**Noam Greenberg**(Victoria University of Wellington)**Keng Meng (Selwyn) Ng**(Nanyang Technological University)**Guohua Wu**(Nanyang Technological University)**Yue Yang**(National University of Singapore)

General Enquiries: ims(AT)nus.edu.sg

Scientific Aspects Enquiries: guohua(AT)ntu.edu.sg

Traditional computability and complexity theory do not always model the behavior of actual problems properly. After realizing this, people start to look at other concepts of complexity, like generic case complexity (Kapovich, Miasnikov, Schupp, and Shpilrain) and parametric complexity (Downey and Fellows). Generic case complexity looks at the algorithms which always give the right answer but only need to halt on a set of Borel density 1. They have had extensive applications in group theory and we are beginning to understand the relationship between generic complexity, algorithmic randomness, and computability. Parametric complexity seeks to exploit the fact that, aside from cryptography, we always know more about the input to a problem than simply its size.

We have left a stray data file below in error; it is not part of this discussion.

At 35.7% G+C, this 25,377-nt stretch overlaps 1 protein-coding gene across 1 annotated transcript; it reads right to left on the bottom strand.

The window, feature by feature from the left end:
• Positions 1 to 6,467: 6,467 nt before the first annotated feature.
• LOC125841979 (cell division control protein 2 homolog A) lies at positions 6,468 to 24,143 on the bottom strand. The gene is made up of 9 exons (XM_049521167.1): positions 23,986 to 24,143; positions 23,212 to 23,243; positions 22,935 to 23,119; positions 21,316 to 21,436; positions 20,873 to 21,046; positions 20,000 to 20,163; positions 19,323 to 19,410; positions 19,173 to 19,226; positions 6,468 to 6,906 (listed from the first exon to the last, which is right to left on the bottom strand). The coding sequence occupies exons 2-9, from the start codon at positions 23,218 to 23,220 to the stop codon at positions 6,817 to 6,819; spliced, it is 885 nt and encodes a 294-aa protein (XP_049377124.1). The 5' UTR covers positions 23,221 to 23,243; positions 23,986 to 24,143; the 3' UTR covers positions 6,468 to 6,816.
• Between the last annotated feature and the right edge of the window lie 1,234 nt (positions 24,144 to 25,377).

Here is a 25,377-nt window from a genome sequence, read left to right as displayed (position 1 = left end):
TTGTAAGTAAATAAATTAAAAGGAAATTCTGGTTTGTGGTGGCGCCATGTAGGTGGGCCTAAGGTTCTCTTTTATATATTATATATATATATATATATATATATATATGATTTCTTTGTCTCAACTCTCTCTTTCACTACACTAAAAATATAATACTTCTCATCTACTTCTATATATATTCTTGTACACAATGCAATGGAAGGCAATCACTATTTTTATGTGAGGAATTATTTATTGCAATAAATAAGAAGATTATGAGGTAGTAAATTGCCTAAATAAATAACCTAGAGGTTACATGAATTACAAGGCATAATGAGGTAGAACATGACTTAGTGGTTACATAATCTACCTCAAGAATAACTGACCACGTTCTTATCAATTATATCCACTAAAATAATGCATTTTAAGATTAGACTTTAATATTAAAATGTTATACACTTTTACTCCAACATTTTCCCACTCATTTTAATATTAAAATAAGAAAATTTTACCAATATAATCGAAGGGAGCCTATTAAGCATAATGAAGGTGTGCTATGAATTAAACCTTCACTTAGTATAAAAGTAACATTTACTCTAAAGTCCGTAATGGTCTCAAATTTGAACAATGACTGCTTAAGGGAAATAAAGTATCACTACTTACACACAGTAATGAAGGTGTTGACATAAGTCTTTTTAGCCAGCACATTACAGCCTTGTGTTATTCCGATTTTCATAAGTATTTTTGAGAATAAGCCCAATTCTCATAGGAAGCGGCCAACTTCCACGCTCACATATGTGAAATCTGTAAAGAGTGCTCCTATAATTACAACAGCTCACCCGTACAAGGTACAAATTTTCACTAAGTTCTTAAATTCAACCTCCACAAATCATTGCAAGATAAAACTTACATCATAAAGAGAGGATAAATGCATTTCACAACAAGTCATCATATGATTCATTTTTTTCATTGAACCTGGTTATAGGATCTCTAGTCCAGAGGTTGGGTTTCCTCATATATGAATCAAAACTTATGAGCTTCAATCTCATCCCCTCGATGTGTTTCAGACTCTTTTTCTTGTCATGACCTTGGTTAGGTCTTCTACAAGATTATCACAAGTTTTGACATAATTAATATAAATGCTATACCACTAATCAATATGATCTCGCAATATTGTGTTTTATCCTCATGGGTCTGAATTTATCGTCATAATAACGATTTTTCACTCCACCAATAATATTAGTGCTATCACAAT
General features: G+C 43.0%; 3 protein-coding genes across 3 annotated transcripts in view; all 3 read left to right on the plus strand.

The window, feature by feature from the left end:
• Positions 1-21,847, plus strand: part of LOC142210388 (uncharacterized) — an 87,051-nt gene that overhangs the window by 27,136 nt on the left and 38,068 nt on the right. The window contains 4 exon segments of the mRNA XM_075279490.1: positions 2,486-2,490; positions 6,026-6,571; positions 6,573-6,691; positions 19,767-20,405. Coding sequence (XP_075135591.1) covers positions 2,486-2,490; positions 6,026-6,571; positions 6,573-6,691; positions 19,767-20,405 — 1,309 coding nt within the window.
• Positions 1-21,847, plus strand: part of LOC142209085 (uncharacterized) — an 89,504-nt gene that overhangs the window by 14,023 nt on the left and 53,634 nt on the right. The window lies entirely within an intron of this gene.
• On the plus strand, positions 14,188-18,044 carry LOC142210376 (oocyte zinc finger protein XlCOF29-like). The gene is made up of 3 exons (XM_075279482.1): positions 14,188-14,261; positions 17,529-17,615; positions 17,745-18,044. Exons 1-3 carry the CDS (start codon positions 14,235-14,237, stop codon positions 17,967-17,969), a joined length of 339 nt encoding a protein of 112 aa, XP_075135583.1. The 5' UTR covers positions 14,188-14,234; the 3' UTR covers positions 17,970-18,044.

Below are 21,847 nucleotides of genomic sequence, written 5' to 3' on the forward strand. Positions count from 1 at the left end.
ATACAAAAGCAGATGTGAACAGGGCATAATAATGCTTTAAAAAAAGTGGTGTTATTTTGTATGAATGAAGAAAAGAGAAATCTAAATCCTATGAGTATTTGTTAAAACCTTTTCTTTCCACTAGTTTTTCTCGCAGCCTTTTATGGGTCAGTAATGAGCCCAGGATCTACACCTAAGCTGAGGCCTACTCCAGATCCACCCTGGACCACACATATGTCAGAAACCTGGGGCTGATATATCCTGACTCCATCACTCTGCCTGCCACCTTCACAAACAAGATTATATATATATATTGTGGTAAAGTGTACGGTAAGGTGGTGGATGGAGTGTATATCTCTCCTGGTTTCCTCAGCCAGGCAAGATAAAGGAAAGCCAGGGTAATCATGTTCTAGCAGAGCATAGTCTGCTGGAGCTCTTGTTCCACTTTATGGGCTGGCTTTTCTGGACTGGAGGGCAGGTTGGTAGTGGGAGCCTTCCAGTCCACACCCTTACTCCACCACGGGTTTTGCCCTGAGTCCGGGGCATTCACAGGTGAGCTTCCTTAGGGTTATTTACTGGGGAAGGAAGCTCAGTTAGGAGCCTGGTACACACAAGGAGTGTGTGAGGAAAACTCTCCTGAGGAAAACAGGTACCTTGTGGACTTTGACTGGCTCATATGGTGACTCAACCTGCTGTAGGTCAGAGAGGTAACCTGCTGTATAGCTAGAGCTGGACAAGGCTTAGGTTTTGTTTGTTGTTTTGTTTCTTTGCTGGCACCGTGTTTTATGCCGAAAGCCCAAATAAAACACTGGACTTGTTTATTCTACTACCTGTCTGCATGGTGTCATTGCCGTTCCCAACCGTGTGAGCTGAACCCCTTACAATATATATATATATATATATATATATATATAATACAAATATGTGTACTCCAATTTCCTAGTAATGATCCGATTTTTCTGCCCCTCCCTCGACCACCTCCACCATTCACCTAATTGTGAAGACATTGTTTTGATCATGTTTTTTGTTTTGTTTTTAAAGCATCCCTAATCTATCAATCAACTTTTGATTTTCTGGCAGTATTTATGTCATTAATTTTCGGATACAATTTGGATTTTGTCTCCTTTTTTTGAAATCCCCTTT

Computability theory is a branch of mathematical logic and computation theory that originated in the 1930s with the study of computable functions and relative computability. It overlaps with algebra, analysis, combinatorics, descriptive set theory, model theory and proof theory. Historically, the study of undecidability was motivated by various problems in mathematics, such as the word problem for finitely generated groups, Hilbert's 10th problem on Diophantine equations, and the like. In the last half century, research on computability theory has been focused on the investigation of various degree structures, from both algebraic and model-theoretic point of view. Recently, the concepts of effectiveness and relative computability have been introduced in the study of many constructions in algebra, analysis, combinatorics, randomness, and so on. By applying the methods from computability theory, Slaman et al. solved a problem in analytic number theory (2014). Downey and Montalban used computational methods to demonstrate that no reasonable invariants can be assigned to countable torsion-free abelian groups.

The program will focus on the following topics:

- Parametric Complexity
- Algorithmic Randomness
- Classic Computability Theory
- Computable Structures and Reverse Mathematics

**Collaborative Research and Workshop**: 21 August - 15 September 2017**Workshop on Parametric Complexity**: 21 - 25 August 2017**Workshop on Algorithmic Randomness**: 28 August - 1 September 2017**Workshop on Classic Computability Theory**: 4 - 8 September 2017**Workshop on Computable Structures and Reverse Mathematics**: 11 - 15 September 2017

Please note that our office will be closed on the following public holiday.

- 1 Sep 2017, Hari Raya Haji.

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